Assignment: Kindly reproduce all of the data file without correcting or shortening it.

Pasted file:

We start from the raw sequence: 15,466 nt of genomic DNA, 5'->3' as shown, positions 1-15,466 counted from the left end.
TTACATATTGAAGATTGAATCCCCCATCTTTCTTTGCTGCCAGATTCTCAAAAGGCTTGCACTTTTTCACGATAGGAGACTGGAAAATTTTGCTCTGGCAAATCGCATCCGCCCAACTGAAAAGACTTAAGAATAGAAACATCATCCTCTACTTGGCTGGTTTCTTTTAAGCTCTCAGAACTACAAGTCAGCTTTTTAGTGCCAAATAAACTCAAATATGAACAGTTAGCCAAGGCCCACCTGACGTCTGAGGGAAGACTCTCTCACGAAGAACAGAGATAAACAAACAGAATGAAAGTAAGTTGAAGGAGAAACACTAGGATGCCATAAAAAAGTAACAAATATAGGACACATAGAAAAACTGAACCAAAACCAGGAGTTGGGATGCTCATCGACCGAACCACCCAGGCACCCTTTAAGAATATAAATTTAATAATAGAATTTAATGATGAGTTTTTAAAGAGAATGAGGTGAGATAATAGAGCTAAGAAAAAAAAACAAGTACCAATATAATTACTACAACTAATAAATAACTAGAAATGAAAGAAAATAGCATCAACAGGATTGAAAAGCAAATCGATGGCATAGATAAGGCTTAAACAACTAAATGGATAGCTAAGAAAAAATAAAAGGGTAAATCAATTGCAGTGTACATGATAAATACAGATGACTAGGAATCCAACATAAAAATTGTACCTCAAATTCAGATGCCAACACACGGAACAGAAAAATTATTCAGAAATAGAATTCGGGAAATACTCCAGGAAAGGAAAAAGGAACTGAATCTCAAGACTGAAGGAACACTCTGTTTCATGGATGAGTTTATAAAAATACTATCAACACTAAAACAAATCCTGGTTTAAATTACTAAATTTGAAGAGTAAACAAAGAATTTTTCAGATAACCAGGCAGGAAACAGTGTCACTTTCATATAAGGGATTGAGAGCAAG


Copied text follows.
We start from the raw sequence: 15,466 nt of genomic DNA, 5'->3' as shown, positions 1-15,466 counted from the left end.
TTACATATTGAAGATTGAATCCCCCATCTTTCTTTGCTGCCAGATTCTCAAAAGGCTTGCACTTTTTCACGATAGGAGACTGGAAAATTTTGCTCTGGCAAATCGCATCCGCCCAACTGAAAAGACTTAAGAATAGAAACATCATCCTCTACTTGGCTGGTTTCTTTTAAGCTCTCAGAACTACAAGTCAGCTTTTTAGTGCCAAATAAACTCAAATATGAACAGTTAGCCAAGGCCCACCTGACGTCTGAGGGAAGACTCTCTCACGAAGAACAGAGATAAACAAACAGAATGAAAGTAAGTTGAAGGAGAAACACTAGGATGCCATAAAAAAGTAACAAATATAGGACACATAGAAAAACTGAACCAAAACCAGGAGTTGGGATGCTCATCGACCGAACCACCCAGGCACCCTTTAAGAATATAAATTTAATAATAGAATTTAATGATGAGTTTTTAAAGAGAATGAGGTGAGATAATAGAGCTAAGAAAAAAAAACAAGTACCAATATAATTACTACAACTAATAAATAACTAGAAATGAAAGAAAATAGCATCAACAGGATTGAAAAGCAAATCGATGGCATAGATAAGGCTTAAACAACTAAATGGATAGCTAAGAAAAAATAAAAGGGTAAATCAATTGCAGTGTACATGATAAATACAGATGACTAGGAATCCAACATAAAAATTGTACCTCAAATTCAGATGCCAACACACGGAACAGAAAAATTATTCAGAAATAGAATTCGGGAAATACTCCAGGAAAGGAAAAAGGAACTGAATCTCAAGACTGAAGGAACACTCTGTTTCATGGATGAGTTTATAAAAATACTATCAACACTAAAACAAATCCTGGTTTAAATTACTAAATTTGAAGAGTAAACAAAGAATTTTTCAGATAACCAGGCAGGAAACAGTGTCACTTTCATATAAGGGATTGAGAGCAAG